A curious French plan known as 'reLIRE' is in the offing which could have serious consequences for authors - SFF or otherwise - who have published books in French prior to 2001.
Under this plan, if you published a novel, novella or short story in France prior to 2001 and it is now out of print, the work would now be considered 'orphaned'. The Bibliothèque Nationale de France is placing all such works on an online database. Writers and copyright-holders have six months to check the list and register that the story is still in copyright. If they do not, the works will be auctioned off to publishers to use as they see fit, with them keeping almost all of any resulting profits.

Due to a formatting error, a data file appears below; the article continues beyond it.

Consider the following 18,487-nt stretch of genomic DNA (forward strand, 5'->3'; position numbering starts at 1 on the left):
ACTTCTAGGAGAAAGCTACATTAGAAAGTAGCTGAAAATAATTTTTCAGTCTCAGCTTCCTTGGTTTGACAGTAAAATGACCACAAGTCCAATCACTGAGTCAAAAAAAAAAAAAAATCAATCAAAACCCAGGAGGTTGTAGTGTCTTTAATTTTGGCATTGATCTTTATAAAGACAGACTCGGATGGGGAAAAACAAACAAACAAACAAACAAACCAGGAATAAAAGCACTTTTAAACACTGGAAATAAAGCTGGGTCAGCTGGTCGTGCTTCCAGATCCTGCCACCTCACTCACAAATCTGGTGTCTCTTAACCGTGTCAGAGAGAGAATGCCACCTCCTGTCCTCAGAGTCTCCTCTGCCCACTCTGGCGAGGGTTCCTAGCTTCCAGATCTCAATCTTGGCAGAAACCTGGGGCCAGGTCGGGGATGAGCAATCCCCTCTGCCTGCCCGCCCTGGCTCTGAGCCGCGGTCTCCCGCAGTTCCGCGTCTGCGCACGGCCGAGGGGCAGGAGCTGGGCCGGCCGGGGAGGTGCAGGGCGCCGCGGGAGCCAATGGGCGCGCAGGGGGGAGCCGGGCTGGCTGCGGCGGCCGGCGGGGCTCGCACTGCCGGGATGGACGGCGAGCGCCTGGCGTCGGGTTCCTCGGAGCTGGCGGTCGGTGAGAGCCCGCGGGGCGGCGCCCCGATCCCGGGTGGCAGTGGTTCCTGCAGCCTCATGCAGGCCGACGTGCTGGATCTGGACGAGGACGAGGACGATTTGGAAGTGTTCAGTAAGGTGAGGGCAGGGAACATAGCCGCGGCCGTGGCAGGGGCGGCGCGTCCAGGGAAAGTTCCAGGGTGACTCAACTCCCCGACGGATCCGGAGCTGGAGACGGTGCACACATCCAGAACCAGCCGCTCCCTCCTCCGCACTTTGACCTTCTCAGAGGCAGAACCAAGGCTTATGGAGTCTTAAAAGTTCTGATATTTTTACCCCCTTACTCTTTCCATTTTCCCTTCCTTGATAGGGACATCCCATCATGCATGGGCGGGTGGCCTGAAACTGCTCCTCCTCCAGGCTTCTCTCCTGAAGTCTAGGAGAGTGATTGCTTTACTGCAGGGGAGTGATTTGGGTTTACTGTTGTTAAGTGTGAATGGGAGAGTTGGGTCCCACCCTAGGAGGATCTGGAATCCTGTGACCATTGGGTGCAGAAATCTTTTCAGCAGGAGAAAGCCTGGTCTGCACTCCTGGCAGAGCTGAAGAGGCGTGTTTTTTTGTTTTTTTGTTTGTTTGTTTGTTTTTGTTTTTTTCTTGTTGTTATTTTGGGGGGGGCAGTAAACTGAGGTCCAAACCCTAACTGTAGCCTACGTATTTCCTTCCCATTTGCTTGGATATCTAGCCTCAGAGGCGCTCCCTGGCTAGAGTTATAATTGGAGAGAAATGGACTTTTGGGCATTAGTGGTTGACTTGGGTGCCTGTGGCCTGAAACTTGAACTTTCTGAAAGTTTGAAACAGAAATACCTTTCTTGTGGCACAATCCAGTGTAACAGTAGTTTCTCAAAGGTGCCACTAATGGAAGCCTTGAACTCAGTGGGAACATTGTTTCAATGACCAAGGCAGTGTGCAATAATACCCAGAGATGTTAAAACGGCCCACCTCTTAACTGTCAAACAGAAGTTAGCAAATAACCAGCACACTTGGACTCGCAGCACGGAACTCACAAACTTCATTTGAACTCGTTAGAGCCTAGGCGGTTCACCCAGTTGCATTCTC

If you do have such works, you have to fill out a form (currently only available in French) and provide a valid French ID card number or a passport number. If you don't have a passport, tough. If you don't spot the story on the database in the first six months, tough. If the author has died and his or her family or heirs fail to act on any of this, tough.
So far, works by SFF authors including Robert Silverberg, George Alec Effinger, Ursula LeGuin, Samuel R Delany, Vonda McIntyre, and Roger Zelazny have been found on the database.
The initial database list was issued on 21 March. This means that authors, their representatives and heirs have only four months from now, until 21 September, to act on the issue or risk losing control of their works in France.
More on this alarming story here and from the Science Fiction Writers of America here.